I recently spent a morning with Mary in hospital. Over the last few weeks, she has deteriorated considerably. I found her lying there, white as a sheet, thin, shaky, and struggling to form sentences. I felt frightened seeing her like this. But then she reached out her hand and started to cry. I immediately kicked in to support mode.
A few weeks before, for the first time ever she said the words “if anything should ever happen to me” and started talking about funeral arrangements and her Will. Clearly something is shifting, but she won’t allow her emerging realisations to be fully integrated into her personality. She is desperate to be perceived as the feisty determined woman she has been for her entire life. She ended the conversation saying “not that I’m gonna pop off any time soon…I’m gonna hang on by my toenails.” Even lying in her hospital bed, tubes and machines surrounding her, she starts talking of getting treatment, going back to normal and having two or three more years.
It is quite amazing to watch first hand, the workings of a mind and its way of processing, or not, the ever increasing reality that time is running out. I spoke more candidly with her that day in the hospital and encouraged her to ask questions when she expressed frustration at not knowing why this was all happening. I told her it could well all be a consequence of her illness. She then had a moment of complete awareness of what was really happening and she said “I spose its better happening now than when I was young. I’ve had a good life.” And for a second I felt relieved and thought, “yes, she’s accepted it”. And then, before I even finished my sigh of relief, she was back saying “still, once they’ve figured this out, I can start eating and I’ll begin to get better again.”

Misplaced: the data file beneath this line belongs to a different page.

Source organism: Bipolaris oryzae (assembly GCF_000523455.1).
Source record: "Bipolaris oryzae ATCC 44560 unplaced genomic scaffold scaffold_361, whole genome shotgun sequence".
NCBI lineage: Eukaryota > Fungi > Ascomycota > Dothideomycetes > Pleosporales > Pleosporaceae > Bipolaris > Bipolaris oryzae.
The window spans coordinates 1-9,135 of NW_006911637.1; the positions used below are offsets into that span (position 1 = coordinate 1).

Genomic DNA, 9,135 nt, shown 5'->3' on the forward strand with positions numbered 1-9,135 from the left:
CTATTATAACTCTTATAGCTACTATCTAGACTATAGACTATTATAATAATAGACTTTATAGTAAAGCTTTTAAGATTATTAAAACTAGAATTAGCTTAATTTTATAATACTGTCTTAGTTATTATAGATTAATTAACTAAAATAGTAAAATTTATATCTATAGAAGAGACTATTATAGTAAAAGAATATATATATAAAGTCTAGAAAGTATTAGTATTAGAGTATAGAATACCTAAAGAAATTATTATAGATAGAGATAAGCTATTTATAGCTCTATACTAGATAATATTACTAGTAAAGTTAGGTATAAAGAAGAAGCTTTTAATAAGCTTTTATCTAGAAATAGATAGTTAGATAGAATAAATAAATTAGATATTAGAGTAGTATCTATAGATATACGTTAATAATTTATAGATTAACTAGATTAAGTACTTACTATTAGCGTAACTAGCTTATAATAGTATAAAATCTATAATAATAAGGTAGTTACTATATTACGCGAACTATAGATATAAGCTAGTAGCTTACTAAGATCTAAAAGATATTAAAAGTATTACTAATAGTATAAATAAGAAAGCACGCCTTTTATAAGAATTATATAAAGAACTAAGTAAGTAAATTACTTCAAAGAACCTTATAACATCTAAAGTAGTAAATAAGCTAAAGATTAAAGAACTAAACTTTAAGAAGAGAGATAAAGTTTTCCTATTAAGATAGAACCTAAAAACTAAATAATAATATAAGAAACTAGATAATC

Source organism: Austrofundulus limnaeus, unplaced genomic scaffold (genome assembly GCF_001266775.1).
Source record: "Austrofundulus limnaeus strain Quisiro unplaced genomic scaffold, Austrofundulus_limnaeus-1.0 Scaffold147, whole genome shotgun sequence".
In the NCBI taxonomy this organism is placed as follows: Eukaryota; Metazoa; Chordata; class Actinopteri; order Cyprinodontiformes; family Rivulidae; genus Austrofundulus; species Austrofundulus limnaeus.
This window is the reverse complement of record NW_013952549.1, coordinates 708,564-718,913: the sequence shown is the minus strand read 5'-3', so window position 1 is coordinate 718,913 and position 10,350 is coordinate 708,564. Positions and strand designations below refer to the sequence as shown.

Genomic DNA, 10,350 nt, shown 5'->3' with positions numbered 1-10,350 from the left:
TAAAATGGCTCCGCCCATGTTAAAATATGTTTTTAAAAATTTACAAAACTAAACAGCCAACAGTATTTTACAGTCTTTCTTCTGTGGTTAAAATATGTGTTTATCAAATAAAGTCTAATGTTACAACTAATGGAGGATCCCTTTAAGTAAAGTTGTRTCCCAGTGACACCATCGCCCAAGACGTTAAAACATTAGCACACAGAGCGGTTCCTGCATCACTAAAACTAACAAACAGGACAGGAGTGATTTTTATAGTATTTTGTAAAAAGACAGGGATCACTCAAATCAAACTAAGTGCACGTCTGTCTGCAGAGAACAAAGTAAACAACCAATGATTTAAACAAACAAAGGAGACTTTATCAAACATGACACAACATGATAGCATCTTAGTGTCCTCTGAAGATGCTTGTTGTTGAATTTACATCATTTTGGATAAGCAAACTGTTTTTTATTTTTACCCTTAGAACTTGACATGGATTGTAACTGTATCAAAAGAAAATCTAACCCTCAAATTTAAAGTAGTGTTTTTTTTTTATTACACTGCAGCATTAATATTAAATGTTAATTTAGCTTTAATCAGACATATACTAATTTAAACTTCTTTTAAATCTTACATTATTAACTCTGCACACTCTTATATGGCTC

After 4 hours at her bedside I tell her I’m going to go home. She looks like a little girl and it takes all my strength to leave her. I feel completely poleaxed by the time I get home. And yet with this sort of wiry energy that doesn’t know how to be expressed. I know this is bringing me right back to the days before mum died. In fact, it’s bringing me back to the months before when mum was in the same ward. I think what I’m realising is that a part of me is trying to make up for what I feel I failed at with mum. I wish I had had the presence of mind I have right now with Mary to have been there with mum more. I wasn’t conscious enough with mum to consider sitting with her, to read to her, stroke her hair, massage her hands – all of which I spent all morning doing with Mary and will do several times again until she dies. With mum, I just busied myself telling her friends and family to come round and say their goodbyes. I created my role of PA and booked up ‘farewell’ slots for everyone else, not realising that I was leaving myself out. I took advantage of the fact that she was upstairs and wasn’t going to be going anywhere, without thinking exactly why that was the case.
I’m aware the tone of this post might sound somewhat similar to my last one…reminiscing, regrets. But I don’t mean it too. I have accepted that this is just something I need to do. I have worked hard at resolving my regrets over the last few months, so this is not out of desperation, or denial. My dedication to Mary is simply my way of making sense of what happened. It’s my way of creating value out of a personal tragedy.